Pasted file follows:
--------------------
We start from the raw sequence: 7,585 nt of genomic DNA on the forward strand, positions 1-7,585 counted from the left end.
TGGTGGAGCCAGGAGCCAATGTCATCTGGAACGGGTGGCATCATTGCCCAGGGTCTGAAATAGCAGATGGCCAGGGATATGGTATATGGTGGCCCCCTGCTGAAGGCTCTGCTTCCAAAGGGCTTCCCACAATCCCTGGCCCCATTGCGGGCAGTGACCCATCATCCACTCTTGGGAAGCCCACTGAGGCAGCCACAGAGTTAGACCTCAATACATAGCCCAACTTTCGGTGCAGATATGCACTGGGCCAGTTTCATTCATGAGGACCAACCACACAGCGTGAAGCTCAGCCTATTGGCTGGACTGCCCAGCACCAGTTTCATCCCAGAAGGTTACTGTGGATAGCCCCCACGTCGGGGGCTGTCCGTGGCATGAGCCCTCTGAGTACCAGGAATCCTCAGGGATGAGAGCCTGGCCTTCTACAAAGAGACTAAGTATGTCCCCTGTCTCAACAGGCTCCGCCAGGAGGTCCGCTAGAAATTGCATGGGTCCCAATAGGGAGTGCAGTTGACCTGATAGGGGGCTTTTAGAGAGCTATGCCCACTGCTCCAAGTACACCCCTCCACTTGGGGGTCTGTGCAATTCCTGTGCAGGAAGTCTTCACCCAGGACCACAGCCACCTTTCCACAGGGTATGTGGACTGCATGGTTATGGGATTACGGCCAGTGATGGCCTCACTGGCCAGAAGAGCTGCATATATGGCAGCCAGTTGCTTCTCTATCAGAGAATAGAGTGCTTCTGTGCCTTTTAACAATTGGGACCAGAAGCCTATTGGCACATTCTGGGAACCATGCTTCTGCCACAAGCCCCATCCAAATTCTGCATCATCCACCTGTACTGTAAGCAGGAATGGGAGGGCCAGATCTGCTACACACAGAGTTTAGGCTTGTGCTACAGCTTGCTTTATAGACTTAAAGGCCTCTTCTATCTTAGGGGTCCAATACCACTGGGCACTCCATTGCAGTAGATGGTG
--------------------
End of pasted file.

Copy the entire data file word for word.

We start from the raw sequence: 7,585 nt of genomic DNA on the forward strand, positions 1-7,585 counted from the left end.
TGGTGGAGCCAGGAGCCAATGTCATCTGGAACGGGTGGCATCATTGCCCAGGGTCTGAAATAGCAGATGGCCAGGGATATGGTATATGGTGGCCCCCTGCTGAAGGCTCTGCTTCCAAAGGGCTTCCCACAATCCCTGGCCCCATTGCGGGCAGTGACCCATCATCCACTCTTGGGAAGCCCACTGAGGCAGCCACAGAGTTAGACCTCAATACATAGCCCAACTTTCGGTGCAGATATGCACTGGGCCAGTTTCATTCATGAGGACCAACCACACAGCGTGAAGCTCAGCCTATTGGCTGGACTGCCCAGCACCAGTTTCATCCCAGAAGGTTACTGTGGATAGCCCCCACGTCGGGGGCTGTCCGTGGCATGAGCCCTCTGAGTACCAGGAATCCTCAGGGATGAGAGCCTGGCCTTCTACAAAGAGACTAAGTATGTCCCCTGTCTCAACAGGCTCCGCCAGGAGGTCCGCTAGAAATTGCATGGGTCCCAATAGGGAGTGCAGTTGACCTGATAGGGGGCTTTTAGAGAGCTATGCCCACTGCTCCAAGTACACCCCTCCACTTGGGGGTCTGTGCAATTCCTGTGCAGGAAGTCTTCACCCAGGACCACAGCCACCTTTCCACAGGGTATGTGGACTGCATGGTTATGGGATTACGGCCAGTGATGGCCTCACTGGCCAGAAGAGCTGCATATATGGCAGCCAGTTGCTTCTCTATCAGAGAATAGAGTGCTTCTGTGCCTTTTAACAATTGGGACCAGAAGCCTATTGGCACATTCTGGGAACCATGCTTCTGCCACAAGCCCCATCCAAATTCTGCATCATCCACCTGTACTGTAAGCAGGAATGGGAGGGCCAGATCTGCTACACACAGAGTTTAGGCTTGTGCTACAGCTTGCTTTATAGACTTAAAGGCCTCTTCTATCTTAGGGGTCCAATACCACTGGGCACTCCATTGCAGTAGATGGTG